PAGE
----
As she came closer, her smile developed into a little cackle of secret delight that her patience had been rewarded. It was a man. But he was dressed not in the rags of a sailor or the tatters of a wrecked mariner who’d been floating a long while in hard seas, but in a pair of woolen broadfall trousers with a cravat at his throat and a full jacket. Over this was a heavy overcoat and, hanging loosely around his neck, a light-colored scarf. From Bessie’s perspective, more items of clothing meant more pockets. Then, as she stopped beside the body and bent to begin her search, her excitement was stilled as quickly as it had been generated. This man came from no shipwreck. His hair, still wet, was plastered across most of his face but she recognized him at once. It was Jimmie Crombie, the shipwright from Waterloo Quay. His sodden clothes were not the ones he would wear to work but the sort of thing he’d put on for a night out.
Bessie could guess what had brought him here. It was a familiar story. Too much Saturday drink, a staggering walk home along Regent and Waterloo Quays and, in the darkness before the moon had appeared, a stumble over the edge into the harbor. The river would then quickly grab him and drag him along the channel beside the north pier, slamming him against the rocks that regularly claimed ships trying to make their way in or out of the harbor mouth, and then twirling him round the corner onto the beach. It had happened to so many over the months and years that, at last, there was talk of erecting pillars and chains to guard the quay’s edge. They would be too late for Jimmie, though. His jacket and shirt had been torn open on the top left hand side of his chest and Bessie saw the scrapings and batterings he’d suffered as the river had bounced him along its rocky banks and down into its depths. The flesh of his face, shoulder and chest was raw, shining silver and black in the growing light, the skin peeling back from it here and there and the cuts and grazes stretching down out of sight inside his shirt.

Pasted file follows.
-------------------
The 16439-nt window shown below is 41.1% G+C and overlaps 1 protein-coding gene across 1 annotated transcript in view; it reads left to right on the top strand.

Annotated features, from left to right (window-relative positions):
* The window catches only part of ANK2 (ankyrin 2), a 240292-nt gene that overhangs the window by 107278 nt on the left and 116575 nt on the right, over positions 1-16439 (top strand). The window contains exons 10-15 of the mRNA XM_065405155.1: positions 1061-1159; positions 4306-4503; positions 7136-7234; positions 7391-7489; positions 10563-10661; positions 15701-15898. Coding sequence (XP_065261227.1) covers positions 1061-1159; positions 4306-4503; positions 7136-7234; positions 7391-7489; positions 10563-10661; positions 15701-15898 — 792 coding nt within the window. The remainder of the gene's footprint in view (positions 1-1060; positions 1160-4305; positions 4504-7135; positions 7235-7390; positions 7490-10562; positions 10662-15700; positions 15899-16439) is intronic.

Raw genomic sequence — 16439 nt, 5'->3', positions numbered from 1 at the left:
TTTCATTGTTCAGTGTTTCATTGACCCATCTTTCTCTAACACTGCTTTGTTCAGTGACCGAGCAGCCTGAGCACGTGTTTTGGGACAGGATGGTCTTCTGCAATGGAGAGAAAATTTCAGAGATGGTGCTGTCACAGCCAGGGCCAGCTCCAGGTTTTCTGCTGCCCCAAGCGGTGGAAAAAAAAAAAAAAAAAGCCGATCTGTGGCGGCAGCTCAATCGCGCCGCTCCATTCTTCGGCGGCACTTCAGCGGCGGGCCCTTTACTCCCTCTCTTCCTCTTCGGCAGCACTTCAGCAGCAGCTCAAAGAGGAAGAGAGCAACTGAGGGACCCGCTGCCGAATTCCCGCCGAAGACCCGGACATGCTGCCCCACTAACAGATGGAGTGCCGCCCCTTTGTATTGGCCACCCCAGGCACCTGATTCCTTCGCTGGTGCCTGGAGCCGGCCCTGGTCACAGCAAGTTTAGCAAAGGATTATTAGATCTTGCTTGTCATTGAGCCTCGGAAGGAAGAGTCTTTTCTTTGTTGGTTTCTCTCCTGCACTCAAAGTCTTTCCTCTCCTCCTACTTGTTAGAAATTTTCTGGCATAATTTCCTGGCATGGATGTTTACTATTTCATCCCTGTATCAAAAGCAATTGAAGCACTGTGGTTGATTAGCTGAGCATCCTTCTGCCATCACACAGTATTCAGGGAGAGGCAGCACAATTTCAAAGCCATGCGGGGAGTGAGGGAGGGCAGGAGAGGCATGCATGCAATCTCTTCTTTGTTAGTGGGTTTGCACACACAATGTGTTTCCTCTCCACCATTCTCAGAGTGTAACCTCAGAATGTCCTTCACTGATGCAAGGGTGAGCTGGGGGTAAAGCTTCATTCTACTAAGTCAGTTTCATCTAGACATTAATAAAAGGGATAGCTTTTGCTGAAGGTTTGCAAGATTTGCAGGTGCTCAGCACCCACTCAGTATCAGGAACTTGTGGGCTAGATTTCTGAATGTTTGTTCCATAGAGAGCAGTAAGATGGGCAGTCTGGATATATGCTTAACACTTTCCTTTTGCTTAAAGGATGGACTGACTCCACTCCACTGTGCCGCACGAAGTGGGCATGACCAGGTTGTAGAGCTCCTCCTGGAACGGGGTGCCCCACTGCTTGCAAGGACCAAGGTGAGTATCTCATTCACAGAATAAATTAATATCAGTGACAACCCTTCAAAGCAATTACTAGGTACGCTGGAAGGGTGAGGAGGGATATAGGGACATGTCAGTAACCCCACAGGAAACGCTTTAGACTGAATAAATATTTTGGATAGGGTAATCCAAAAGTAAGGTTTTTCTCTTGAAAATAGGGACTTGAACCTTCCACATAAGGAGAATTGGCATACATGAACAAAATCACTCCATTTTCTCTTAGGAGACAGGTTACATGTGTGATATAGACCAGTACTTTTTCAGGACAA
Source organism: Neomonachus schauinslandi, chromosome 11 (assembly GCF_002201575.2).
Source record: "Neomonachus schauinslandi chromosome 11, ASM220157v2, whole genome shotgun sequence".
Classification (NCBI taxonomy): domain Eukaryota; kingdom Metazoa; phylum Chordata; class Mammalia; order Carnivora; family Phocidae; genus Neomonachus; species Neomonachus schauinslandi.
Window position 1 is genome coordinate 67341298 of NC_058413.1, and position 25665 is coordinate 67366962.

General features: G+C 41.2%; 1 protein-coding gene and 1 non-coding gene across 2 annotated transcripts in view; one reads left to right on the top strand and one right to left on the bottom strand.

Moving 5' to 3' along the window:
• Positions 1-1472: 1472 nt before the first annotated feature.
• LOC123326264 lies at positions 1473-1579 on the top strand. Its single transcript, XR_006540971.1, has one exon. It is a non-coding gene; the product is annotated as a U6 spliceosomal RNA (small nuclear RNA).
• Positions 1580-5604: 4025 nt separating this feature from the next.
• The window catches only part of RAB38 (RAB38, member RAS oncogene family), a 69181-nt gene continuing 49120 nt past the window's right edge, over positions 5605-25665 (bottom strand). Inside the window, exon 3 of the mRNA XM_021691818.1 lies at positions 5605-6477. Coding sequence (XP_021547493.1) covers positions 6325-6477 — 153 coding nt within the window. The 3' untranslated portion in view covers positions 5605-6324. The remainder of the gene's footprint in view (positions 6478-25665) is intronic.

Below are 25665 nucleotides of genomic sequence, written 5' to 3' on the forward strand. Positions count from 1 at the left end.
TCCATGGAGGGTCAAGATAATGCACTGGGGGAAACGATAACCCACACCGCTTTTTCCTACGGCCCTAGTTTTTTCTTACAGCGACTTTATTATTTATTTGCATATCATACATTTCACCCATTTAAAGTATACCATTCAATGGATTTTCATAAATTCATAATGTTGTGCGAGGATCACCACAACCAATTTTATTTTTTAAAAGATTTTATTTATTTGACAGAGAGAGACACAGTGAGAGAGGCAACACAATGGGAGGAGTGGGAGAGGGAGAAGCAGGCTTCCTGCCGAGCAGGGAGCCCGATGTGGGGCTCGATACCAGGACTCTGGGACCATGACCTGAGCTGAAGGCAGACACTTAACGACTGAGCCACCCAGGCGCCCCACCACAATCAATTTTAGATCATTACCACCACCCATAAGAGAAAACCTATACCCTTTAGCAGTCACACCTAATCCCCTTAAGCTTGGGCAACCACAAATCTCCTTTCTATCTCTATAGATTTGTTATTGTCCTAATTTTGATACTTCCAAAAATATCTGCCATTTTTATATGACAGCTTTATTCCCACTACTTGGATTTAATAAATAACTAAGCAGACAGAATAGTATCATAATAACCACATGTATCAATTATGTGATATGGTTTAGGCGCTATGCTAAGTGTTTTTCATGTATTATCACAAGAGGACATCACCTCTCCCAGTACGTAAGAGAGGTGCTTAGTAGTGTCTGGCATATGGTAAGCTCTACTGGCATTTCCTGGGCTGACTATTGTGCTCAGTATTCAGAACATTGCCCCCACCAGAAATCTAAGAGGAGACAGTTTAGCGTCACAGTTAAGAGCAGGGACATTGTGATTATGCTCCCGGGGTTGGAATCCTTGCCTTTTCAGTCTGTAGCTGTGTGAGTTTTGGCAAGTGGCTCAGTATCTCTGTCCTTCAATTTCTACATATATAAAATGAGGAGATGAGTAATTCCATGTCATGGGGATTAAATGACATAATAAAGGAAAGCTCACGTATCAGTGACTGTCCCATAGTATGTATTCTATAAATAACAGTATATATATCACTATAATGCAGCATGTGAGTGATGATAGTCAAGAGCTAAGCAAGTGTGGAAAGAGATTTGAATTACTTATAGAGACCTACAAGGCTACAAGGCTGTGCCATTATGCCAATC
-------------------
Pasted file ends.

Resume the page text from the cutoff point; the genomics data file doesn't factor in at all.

For Bessie, it was a dilemma. If he’d fallen in after a night’s drinking, the odds were that he’d still be carrying some money. But this was not just some strange soul who’d tumbled from the deck of a passing barque; it was one of her own. And everyone knew she never missed a Sunday morning on the beach so she would have to tell someone that she’d found him. She stood looking at the watch chain that stretched across his belly and wondered what to do.
Sunday, 6 June 2010
I owe what will no doubt be the best bits of this blog to various pupils at unidentified schools and to whomever collected the examples I’ll be giving. I don’t know any of their names but I’d like to acknowledge their genius from the start. They’re all actual images used by the pupils in their essays. Most of all, they’re delicious examples of the wonderful effects of even the simplest words.
Critics like to categorise literature and identify movements and schools such as Symbolism, Romanticism, Dadaism and so on, so I’ve grouped them artificially in a pretence that they’re classifiable. It also allows me to pretend that I’m actually writing a blog that makes some sense (whereas I know I’m not). So I’m suggesting that the first three belong to the school of Balzac and Zola, the Realists.
• His thoughts tumbled in his head, making and breaking alliances like underpants in a tumble dryer.
• The little boat gently drifted across the pond exactly the way a bowling ball wouldn't.
• Long separated by cruel fate, the star-crossed lovers raced across the grassy field toward each other like two freight trains, one having left York at 6:36 p.m. travelling at 55 mph, the other from Peterborough at 4:19 p.m. at a speed of 35 mph.
You see? Factual, undeniable truths. And the next three, drawing their similes from the natural world are just as undeniably Naturalists.
• He was as lame as a duck. Not the metaphorical lame duck either, but a real duck that was actually lame. Maybe from stepping on a land mine or something.
• She had a deep, throaty, genuine laugh, like that sound a dog makes just before it throws up.
• The ballerina rose gracefully en pointe and extended one slender leg behind her, like a dog at a lamppost.
Then come some budding social commentators, again with similes, this time anchoring their work in the gritty sociology of kitchen sink truths.
• It was a working class tradition, like fathers chasing kids around with their power tools.
• The plan was simple, like my brother Phil. But unlike Phil, this plan just might work.
And finally, three writers who are clearly placing themselves in the tradition of the great Raymond Chandler.
• She walked into my office like a centipede with 98 missing legs.
• McMurphy fell 12 stories, hitting the pavement like a paper bag filled with vegetable soup.
• It hurt the way your tongue hurts after you accidentally staple it to the wall.
This is just a selection – I don’t think my imagination would ever be able to match them, so back to work.